It is claimed that the RAF had about 1,500 "fighter pilots" by the end of Sept. but I suspect that includes the pilots in the three Operational Training Units listed here. They were part of Fighter Command, and having been through Elementary Flying Training School and Service Flying Training School they could (presumably) fly their fighters, but should not be counted as fully operational I think. If we put their number at let's say 250, that would leave 1,250 pilots for 65 fighter squadrons, or 19 per squadron on average.

Re: Operation Sealion - RAF and Luftwaffe Plans & Preparations

Post by Knouterer » 05 May 2017, 19:12

The abovementioned Die Jagdfliegerverbände der Deutschen Luftwaffe 1934 bis 1945 (Vol. 4/II) has tables showing the actual allocation (Zuweisung) of fighters (Bf 109) per month:

– In July, the combat units of the LW received 159 single-seat fighters (Bf 109E) Of these, 91 went to Luftflotte 2, 35 to Luftflotte 3, 1 to ErPro 210, and 32 (including 30 E7 fighter bombers) to II.(S)/LG 2, which latter unit, as mentioned above, was in the process of converting from Hs 123 ground attack aircraft.
– In August, 238 single-seat fighters were allocated. Of these, 3 went to Luftflotte 1, 169 went to Luftflotte 2, 51 to Luftflotte 3, 6 to III./JG 26, and 9 (E7) to II.(S)/LG 2.
– In September, the number was 337 (including one Curtiss Hawk): 14 to Luftflotte 1, 274 to Luftflotte 2, 30 to Luftflotte 3, 8 to III./JG 26, and 11 to Erg.(S)/JGr.

For direct comparison, the following fighters were delivered to the RAF in the same period (Baughen, p. 263):

- July: 160 Spitfires and 288 Hurricanes, makes 448
- August: 163 Spitfires and 275 Hurricanes, makes 438
- September: 156 Spits and 253 Hurricanes, makes 409

Considering that the German numbers included many repaired rather than new aircraft, the Brits were clearly outproducing them by a factor of two or more.

In addition, in the same three months 43 Beaufighters, 135 Defiants and 7 Whirlwinds were delivered, plus American Buffaloes, Martlets and Mohawks.
Reserves in storage units included about 200 Spitfires and Hurricanes all through the BoB period, with a low point of 127 in early Sept.

Re: Operation Sealion - RAF and Luftwaffe Plans & Preparations

Post by Knouterer » 06 May 2017, 13:17

Another nice little map, this time from W. Dierich, Chronik Kampfgeschwader 51 Edelweiss. No date but it seems to represent the situation at the end of September, roughly. As discussed above, at the end of August all Jagdgeschwader were transferred to Luftflotte 2, but in the second half of Sept. JG 2 returned to LF3 (airfields Beaumont-le-Roger and Octeville). 65 planes and 81 pilots operational as of 28.9.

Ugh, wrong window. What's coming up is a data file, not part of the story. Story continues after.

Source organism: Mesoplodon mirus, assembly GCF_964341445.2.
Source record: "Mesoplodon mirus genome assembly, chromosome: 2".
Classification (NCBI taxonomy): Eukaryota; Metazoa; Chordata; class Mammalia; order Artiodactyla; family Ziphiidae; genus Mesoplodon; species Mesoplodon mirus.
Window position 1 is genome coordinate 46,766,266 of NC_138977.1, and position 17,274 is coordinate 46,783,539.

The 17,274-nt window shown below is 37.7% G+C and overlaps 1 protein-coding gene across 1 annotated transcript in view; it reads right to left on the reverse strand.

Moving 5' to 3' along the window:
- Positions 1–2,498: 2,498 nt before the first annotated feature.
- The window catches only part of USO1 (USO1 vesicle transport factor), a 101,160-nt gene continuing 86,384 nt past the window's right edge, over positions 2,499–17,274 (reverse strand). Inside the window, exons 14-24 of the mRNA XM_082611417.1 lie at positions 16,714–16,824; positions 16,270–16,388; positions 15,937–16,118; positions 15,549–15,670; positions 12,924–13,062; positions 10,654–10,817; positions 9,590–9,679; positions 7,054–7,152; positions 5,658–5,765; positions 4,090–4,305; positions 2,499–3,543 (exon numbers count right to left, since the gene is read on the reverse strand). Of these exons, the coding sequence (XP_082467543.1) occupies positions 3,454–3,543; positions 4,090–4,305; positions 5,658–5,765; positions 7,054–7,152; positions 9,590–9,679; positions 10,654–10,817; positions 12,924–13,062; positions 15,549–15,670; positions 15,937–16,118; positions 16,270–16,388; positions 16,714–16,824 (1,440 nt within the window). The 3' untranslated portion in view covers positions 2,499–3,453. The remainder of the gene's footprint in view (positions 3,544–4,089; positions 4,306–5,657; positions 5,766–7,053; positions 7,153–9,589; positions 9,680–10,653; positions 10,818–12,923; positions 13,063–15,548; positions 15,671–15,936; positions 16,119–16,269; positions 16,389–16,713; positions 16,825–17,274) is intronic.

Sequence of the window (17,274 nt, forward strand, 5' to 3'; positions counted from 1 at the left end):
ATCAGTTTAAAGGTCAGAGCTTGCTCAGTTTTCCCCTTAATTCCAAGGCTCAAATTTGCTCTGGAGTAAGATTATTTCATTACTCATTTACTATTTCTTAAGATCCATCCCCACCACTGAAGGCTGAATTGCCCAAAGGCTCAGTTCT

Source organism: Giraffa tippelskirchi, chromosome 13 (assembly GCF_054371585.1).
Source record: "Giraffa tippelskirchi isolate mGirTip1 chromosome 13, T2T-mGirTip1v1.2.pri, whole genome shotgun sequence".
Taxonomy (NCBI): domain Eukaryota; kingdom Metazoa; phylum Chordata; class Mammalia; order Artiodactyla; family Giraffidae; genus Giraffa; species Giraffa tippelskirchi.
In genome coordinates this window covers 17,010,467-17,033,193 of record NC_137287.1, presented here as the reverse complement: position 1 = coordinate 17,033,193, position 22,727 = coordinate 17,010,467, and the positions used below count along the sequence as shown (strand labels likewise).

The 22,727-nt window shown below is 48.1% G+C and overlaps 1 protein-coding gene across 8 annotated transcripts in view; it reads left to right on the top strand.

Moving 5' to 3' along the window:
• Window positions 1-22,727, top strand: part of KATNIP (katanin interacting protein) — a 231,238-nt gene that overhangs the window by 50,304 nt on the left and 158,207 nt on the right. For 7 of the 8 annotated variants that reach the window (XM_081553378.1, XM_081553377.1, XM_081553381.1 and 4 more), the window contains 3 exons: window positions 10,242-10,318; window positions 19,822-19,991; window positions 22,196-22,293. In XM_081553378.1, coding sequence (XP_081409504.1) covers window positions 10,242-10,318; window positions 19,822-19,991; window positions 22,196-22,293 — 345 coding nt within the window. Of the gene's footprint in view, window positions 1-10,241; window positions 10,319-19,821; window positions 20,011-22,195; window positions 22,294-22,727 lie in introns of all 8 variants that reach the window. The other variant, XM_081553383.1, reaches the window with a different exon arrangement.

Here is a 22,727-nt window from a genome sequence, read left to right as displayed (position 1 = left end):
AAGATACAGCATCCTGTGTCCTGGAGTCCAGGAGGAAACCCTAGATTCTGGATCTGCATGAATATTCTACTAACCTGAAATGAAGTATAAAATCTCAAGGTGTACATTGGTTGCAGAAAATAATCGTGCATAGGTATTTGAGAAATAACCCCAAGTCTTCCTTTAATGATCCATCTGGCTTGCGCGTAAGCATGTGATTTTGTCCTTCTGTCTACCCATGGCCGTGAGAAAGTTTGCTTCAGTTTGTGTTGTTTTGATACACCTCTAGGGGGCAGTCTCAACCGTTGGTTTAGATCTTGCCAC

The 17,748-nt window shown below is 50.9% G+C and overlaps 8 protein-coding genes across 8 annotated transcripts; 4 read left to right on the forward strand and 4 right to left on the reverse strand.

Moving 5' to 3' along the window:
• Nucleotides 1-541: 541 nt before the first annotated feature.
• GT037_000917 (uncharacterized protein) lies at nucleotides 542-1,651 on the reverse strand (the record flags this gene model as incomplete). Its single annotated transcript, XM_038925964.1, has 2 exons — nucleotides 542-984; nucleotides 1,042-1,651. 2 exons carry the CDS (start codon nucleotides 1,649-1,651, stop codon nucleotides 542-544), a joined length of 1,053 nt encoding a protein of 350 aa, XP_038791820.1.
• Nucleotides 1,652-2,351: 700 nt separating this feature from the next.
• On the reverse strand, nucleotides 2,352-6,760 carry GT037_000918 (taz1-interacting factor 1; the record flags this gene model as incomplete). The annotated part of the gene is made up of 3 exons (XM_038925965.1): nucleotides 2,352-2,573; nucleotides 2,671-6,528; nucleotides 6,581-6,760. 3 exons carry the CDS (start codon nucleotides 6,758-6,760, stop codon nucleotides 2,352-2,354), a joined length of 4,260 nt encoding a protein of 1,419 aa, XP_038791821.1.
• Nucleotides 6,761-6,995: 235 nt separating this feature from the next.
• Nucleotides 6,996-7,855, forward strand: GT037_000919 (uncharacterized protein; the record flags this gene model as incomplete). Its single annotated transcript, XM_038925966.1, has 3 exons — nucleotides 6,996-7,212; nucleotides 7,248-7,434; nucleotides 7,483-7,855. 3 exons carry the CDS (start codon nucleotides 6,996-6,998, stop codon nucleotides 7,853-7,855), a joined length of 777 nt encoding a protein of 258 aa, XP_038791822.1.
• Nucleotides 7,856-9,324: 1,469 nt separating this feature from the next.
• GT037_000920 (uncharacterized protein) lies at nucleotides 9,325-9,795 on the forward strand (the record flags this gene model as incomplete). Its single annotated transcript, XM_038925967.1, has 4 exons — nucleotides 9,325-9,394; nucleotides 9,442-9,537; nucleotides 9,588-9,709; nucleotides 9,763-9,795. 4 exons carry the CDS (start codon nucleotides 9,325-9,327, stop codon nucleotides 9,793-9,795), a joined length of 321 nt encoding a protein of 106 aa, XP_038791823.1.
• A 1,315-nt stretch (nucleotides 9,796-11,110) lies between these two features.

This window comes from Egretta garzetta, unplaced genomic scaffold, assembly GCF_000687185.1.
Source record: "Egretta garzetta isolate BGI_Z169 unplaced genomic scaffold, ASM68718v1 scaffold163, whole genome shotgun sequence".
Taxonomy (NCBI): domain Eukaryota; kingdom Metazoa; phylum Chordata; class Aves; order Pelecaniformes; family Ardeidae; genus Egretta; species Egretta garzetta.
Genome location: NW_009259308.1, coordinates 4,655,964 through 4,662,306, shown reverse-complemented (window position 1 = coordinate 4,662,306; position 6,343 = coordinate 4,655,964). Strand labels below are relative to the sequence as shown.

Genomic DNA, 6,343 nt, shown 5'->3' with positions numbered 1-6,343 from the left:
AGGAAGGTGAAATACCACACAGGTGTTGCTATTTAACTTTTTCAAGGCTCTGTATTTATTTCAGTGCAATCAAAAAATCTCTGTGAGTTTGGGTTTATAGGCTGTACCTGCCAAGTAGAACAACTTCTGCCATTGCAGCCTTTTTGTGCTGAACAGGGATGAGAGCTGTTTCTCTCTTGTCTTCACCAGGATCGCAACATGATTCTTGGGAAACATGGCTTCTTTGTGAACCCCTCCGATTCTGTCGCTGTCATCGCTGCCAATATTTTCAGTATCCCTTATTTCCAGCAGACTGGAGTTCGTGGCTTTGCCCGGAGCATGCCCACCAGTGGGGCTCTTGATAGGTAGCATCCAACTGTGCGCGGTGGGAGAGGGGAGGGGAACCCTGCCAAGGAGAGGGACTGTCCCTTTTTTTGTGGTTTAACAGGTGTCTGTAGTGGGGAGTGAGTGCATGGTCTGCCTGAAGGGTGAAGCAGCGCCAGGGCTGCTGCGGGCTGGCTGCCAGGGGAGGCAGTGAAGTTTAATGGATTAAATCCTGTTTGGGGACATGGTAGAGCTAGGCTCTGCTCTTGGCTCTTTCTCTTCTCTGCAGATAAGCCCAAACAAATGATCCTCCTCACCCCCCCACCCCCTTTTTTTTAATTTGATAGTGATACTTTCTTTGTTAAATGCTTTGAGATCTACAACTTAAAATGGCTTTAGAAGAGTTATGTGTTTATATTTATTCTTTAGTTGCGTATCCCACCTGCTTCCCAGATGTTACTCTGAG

JG 54 is shown here as based in the Netherlands (airfields Waalhaven and Vlissingen), where it was for a time, but by the end of Sept. this JG was also at Pas-de-Calais (Campagne-lès-Guines/Guines-Sud) : 60 planes, 51 pilots (only Stab plus two Gruppen I. Gruppe had been withdrawn 23.9 and was defending the German Bight).

Zerstörergeschwader 2 is on the map but had been disbanded early or mid-Sept., the remainder to be retrained as night fighters.

At this point Luftflotte 3 had only a handful of fighters apart from JG 2 with its 65 serviceable Bf 109 the Stab & III./ZG 76 at Laval, with perhaps 20 Bf 110, which casts doubt on the Luftflotte's ability to protect landing zones D and E of the Ninth Army.

In fact there was a Planspiel at the HQ of Ninth Army (AOK 9) where the Luftwaffe (Fliegerkorps I) declared that fighter cover would be available for only about a quarter of the time during daylight.

Re: Operation Sealion - RAF and Luftwaffe Plans & Preparations

Post by Knouterer » 06 May 2017, 15:32

Note also how on this map KG 26 and KG 30 (Fliegerkorps X) have been moved from Denmark and Norway to the southern Netherlands/Belgium/northern France.

KG 26 (He 111) – moved from Stavanger to France Aug./Sept. (Beauvais, Amiens, Poix). III. Gruppe became Zielfindereinheit (pathfinders using the Knickebein navigation system) for Fliegerkorps I

KG 30 (Ju 88A) – September: Stab Eindhoven, I. Gruppe Aalborg-West, II. Gilze-Rijen, III. Amsterdam-Schiphol.

These two Geschwader had experience in operating against naval targets and it looks as if their task would have been to protect the right flank of the invasion, in cooperation with KG 4 of the 9th Fliegerdivision.

It seems that Luftflotte 5 had no bomber units left by this time, and very little else.

Re: Operation Sealion - RAF and Luftwaffe Plans & Preparations

Post by Knouterer » 14 Jun 2017, 10:42

Interesting book about the Fairey Battle by Greg Baughen: https://www.amazon.co.uk/Fairey-Battle- . ds=Baughen

The Battle was ordered in large numbers (1,900+) but then the RAF decided the plane wasn't really what was needed after all and senior RAF officers started referring to it as "obsolete" long before deliveries were complete.

Baughen argues that the Battle wasn't really as bad as its reputation. Its performances were no worse than those of the feared Ju 87 Stuka, and the high losses it incurred (from the first 60 combat missions flown in May 1940, 30 planes did not return) were largely attributable to poor planning of operations. Although the technology was available, the RAF was in no hurry to install self-sealing tanks on the Battle. Sets of armour plating to protect the crew were manufactured and sent to France, but never installed. Plans to fit four .303 MGs in the wings, instead of just one, were likewise never carried out. That might have helped to suppress some of the ground fire so many Battles fell victim to.